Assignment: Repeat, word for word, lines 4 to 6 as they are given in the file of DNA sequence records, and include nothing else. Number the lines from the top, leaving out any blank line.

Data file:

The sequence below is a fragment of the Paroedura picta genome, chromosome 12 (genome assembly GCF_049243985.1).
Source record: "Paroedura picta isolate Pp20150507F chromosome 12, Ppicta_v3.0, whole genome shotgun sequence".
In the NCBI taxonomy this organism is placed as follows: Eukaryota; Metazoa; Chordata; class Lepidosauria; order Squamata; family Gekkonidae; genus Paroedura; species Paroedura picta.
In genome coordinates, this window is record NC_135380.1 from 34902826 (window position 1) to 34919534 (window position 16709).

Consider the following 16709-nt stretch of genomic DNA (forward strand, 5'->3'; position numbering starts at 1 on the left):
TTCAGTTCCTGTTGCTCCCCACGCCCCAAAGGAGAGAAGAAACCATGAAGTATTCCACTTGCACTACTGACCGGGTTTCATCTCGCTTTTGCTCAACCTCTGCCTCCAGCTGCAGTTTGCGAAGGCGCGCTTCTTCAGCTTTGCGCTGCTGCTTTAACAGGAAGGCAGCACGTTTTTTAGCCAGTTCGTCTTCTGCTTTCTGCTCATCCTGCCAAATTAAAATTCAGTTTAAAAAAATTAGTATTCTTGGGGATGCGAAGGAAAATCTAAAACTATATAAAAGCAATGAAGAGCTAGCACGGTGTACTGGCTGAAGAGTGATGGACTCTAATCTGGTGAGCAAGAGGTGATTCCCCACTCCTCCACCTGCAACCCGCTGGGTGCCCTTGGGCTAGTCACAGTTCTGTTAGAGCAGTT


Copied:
In genome coordinates, this window is record NC_135380.1 from 34902826 (window position 1) to 34919534 (window position 16709).

Consider the following 16709-nt stretch of genomic DNA (forward strand, 5'->3'; position numbering starts at 1 on the left):
TTCAGTTCCTGTTGCTCCCCACGCCCCAAAGGAGAGAAGAAACCATGAAGTATTCCACTTGCACTACTGACCGGGTTTCATCTCGCTTTTGCTCAACCTCTGCCTCCAGCTGCAGTTTGCGAAGGCGCGCTTCTTCAGCTTTGCGCTGCTGCTTTAACAGGAAGGCAGCACGTTTTTTAGCCAGTTCGTCTTCTGCTTTCTGCTCATCCTGCCAAATTAAAATTCAGTTTAAAAAAATTAGTATTCTTGGGGATGCGAAGGAAAATCTAAAACTATATAAAAGCAATGAAGAGCTAGCACGGTGTACTGGCTGAAGAGTGATGGACTCTAATCTGGTGAGCAAGAGGTGATTCCCCACTCCTCCACCTGCAACCCGCTGGGTGCCCTTGGGCTAGTCACAGTTCTGTTAGAGCAGTT